A Science Project With Legs
By STEPHANIE STROM
Paula Bronstein/Getty Images
The average teenage boy is likely to have an interest in chicken only when it hits his dinner plate.
But after a trip to Israel for his sister’s bat mitzvah, Jack Millman came back to New York wondering whether the higher costs of kosher foods were justified.
“Most consumers perceive of kosher foods as being healthier or cleaner or somehow more valuable than conventional foods, and I was interested in whether they were in fact getting what they were paying for,” said Mr. Millman, 18 and a senior at the Horace Mann School in New York City.
That question started him on a yearlong research project to compare the prevalence of antibiotic-resistant E. coli bacteria on four types of chickens: those raised conventionally; organically; without antibiotics, and those slaughtered under kosher rules. “Every other week for 10 weeks, I would go and spend the entire Saturday buying chicken,” he said. “We had it specifically mapped out, and we would buy it and put it on ice in industrial-strength coolers given to us by the lab, and ship it out.”
All told, Mr. Millman and his mother, Ann Marks, gathered 213 samples of chicken drumsticks from supermarkets, butcher shops and specialty stores in the New York area.
Now they and several scientists have published a study based on the project in the journal F1000 Research. The results were surprising.
Almost twice as many of the kosher chicken samples tested positive for antibiotic-resistant E. coli as did the those from conventionally raised birds. And even the samples from organically raised chickens and those raised without antibiotics did not significantly differ from the conventional ones.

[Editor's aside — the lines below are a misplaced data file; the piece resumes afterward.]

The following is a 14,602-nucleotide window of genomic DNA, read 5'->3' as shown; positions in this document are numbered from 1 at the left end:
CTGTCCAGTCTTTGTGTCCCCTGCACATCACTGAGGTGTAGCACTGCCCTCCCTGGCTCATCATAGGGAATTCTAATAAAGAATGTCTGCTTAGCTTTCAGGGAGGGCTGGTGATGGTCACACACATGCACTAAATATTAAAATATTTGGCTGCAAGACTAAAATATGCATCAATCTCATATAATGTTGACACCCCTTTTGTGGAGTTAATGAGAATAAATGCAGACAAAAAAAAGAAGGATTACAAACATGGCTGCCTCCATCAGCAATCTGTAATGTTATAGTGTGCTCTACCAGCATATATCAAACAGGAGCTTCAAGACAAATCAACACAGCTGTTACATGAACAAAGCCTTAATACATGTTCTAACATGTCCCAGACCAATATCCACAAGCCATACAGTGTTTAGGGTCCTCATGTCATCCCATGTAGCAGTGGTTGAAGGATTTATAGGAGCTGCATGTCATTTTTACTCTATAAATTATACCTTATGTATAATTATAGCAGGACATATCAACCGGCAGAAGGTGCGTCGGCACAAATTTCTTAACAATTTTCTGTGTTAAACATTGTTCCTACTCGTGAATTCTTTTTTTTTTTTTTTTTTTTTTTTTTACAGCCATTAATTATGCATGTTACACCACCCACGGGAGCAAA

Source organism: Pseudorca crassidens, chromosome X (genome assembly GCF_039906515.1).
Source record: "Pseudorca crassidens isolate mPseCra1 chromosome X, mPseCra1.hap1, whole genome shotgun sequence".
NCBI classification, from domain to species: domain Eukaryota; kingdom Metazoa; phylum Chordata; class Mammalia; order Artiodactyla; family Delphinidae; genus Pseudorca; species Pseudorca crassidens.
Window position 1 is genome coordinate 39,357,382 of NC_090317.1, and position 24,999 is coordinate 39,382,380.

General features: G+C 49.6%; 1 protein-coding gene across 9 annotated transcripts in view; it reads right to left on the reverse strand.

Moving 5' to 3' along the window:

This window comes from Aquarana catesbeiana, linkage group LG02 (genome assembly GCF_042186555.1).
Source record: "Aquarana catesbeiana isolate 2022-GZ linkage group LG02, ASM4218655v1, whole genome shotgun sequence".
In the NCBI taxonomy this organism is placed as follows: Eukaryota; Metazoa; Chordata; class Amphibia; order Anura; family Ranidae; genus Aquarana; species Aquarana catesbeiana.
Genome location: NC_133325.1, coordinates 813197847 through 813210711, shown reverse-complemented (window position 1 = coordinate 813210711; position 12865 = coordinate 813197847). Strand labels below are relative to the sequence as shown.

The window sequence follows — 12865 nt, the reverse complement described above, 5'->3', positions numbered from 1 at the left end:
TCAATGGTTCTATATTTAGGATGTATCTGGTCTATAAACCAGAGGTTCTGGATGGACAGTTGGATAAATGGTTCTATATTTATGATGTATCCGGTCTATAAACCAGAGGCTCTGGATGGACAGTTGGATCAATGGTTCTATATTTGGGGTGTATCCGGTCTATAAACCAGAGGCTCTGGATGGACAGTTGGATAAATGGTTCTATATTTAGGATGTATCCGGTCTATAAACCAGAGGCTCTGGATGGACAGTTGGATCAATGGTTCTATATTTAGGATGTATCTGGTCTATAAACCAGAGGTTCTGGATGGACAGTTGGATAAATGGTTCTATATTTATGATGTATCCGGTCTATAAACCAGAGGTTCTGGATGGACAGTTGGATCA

“I was pretty sure that blessings wouldn’t protect chicken from antibiotic resistance,” said Lance B. Price, a professor at George Washington University and an expert on antibiotic resistance who worked with Mr. Millman on the study. (They were introduced by Mr. Millman’s uncle, Bruce Hungate, a biology professor at Northern Arizona University, who suggested the project and is also listed as an author.)
“But it was a surprise to me,” Dr. Price continued, “that we found as much antibiotic-resistant E. coli in chicken that was organic and raised without antibiotics.”
The contamination does not mean the chicken is dangerous to eat. Generally, poultry is safe if handled carefully and cooked to an internal temperature of 165 degrees Fahrenheit, according to guidelines from the Agriculture Department.
About three-quarters of the antibiotics sold in this country are used in animal husbandry, primarily as feed additives, and concerns are growing about how the practice is contributing to rising antibiotic resistance.
Organic chicken is raised without antibiotics — at least from the time the chicks are two days old. But before that, they can be treated with antibiotics, and it is common for chicken breeders to inject eggs with antibiotics to prevent diseases and to administer antibiotics to chicks right after they hatch.
That might be one reason so much resistant E. coli was found on the organic chicken in the study, said Thomas B. Harding Jr., an organic farming consultant who reviewed the study at The New York Times’s request. Or the chicken might have been contaminated in processing, he said — a potential problem also identified in the study.
Consumers Union, publisher of Consumer Reports, has tested thousands of samples of chicken for contamination and antibiotic resistance. “Over all, having an organic meat be resistant to one antibiotic is pretty common,” said Urvashi Rangan, the director of the consumer safety and sustainability group at Consumer Reports. “When we start to see resistance to multiple antibiotics, that’s when we would be concerned.”
Ms. Rangan agreed that the organic chicken in the sample might have been processed in facilities that also process conventional chicken. “Slaughter plants with split operations where someone didn’t properly clean a piece of equipment, things like that,” she said.